“Tomb of Orcus” from Wikipedia

An ancient tomb in Italy bears the only known picture of a mysterious monster of the underworld.
⁓The Voice before the Void

“Tomb of Orcus”

Wikipedia

The Tomb of Orcus (Italian: Tomba dell’Orco), sometimes called the Tomb of Murina, is a 4th-century BCE Etruscan hypogeum (burial chamber) in Tarquinia, Italy. Discovered in 1868, it displays Hellenistic influences in its remarkable murals, which include the portrait of Velia Velcha, an Etruscan noblewoman, and the only known pictorial representation of the daemon Tuchulcha. In general, the murals are noted for their depiction of death, evil, and unhappiness.Tomb of Orcus mural chthonic daemon Tuchulcha and hero These Theseus in underworld Continue reading

“The Sorceror” by Grazia Deledda

Nobel Prize-winning weird fiction of a secret midnight rite.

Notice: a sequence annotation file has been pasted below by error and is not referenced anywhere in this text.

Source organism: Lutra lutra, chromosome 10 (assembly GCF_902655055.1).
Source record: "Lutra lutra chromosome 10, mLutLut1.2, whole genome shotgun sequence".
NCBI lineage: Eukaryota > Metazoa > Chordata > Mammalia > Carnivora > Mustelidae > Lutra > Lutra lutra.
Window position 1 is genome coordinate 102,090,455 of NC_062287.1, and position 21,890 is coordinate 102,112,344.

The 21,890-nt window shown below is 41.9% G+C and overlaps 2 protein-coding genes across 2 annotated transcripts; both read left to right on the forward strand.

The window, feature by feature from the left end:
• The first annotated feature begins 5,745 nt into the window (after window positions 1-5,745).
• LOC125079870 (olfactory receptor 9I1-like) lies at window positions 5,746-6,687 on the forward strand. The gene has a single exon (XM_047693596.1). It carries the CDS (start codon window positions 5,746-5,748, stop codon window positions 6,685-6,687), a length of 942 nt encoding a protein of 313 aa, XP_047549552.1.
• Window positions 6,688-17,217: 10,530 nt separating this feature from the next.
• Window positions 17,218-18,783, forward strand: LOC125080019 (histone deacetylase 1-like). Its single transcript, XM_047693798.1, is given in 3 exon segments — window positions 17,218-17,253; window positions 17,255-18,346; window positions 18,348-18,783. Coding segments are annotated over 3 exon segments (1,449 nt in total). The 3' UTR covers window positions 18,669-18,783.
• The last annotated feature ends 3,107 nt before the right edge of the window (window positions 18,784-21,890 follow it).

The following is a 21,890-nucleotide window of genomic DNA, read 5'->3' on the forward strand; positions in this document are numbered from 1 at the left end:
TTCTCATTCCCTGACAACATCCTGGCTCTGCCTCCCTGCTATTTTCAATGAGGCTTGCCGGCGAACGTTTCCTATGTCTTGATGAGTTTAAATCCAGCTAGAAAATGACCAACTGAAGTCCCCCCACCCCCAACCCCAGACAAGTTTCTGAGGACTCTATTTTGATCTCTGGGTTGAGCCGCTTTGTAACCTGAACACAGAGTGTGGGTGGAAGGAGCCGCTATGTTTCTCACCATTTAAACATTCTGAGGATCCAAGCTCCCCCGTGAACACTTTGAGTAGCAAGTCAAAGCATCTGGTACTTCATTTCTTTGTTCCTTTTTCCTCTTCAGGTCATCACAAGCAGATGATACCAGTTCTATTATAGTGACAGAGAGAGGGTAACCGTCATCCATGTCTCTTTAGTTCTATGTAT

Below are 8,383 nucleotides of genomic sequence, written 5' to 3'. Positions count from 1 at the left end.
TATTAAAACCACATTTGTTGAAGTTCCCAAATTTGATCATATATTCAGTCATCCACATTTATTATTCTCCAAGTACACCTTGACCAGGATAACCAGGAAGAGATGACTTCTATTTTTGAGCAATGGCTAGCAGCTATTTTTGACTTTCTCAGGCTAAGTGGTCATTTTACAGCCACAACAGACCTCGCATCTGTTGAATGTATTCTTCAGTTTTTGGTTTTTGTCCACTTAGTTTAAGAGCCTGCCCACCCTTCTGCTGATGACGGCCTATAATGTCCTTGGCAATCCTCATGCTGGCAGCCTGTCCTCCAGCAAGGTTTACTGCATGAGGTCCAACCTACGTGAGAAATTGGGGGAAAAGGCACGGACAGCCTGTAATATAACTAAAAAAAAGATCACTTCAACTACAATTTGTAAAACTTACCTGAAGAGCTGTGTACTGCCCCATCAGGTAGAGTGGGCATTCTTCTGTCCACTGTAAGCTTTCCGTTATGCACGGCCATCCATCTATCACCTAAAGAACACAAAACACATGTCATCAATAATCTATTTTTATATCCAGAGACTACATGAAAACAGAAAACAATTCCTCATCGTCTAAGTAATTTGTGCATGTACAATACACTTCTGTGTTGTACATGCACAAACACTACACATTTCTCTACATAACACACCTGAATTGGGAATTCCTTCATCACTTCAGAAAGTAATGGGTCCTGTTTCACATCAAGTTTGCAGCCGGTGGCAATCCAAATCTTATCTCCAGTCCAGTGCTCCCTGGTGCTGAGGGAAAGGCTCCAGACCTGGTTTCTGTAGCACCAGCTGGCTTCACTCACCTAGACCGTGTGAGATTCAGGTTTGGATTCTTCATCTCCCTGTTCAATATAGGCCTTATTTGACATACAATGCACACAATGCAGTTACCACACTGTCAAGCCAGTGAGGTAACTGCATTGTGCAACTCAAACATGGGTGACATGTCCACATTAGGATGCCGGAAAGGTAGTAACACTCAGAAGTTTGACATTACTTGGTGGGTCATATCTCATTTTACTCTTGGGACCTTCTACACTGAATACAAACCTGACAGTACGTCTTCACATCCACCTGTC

⁓The Voice before the Void

“The Sorceror”

Grazia Deledda

translated from the Italian

They lived at the further end of the little village, one of the strongest and most picturesque villages among the mountains of Logudoro; indeed, their dark and tiny cabin was actually the last of all, and it looked straight down the mountain-side, overgrown with thick clumps of broom and mastic. Continue reading

“As I approach the last of all my days” by Petrarch

Poetry matters more than all else, yet not at all.
⁓The Voice before the Void

“As I approach the last of all my days”

Petrarch

translated from the Italian by Lorna de’ Lucchi

As I approach the last of all my days,
So brief by reason of its dower of pain,
Light-footed time speeds swiftly from my gaze
And faith in him proves profitless and vain.
Then to myself I say: “A little space
And we will sing no more at Love’s behest,
Like snow these earthly chains will melt apace
And we be gathered peacefully to rest.

Since Love must pass away, even so must all
The dreams for which we bartered heaven and earth,
Our fears, our sorrows, and our boist’rous mirth;
Then we shall know how oft it doth befall
That men strive after things of trivial worth,
And sigh for that which matters not at all.”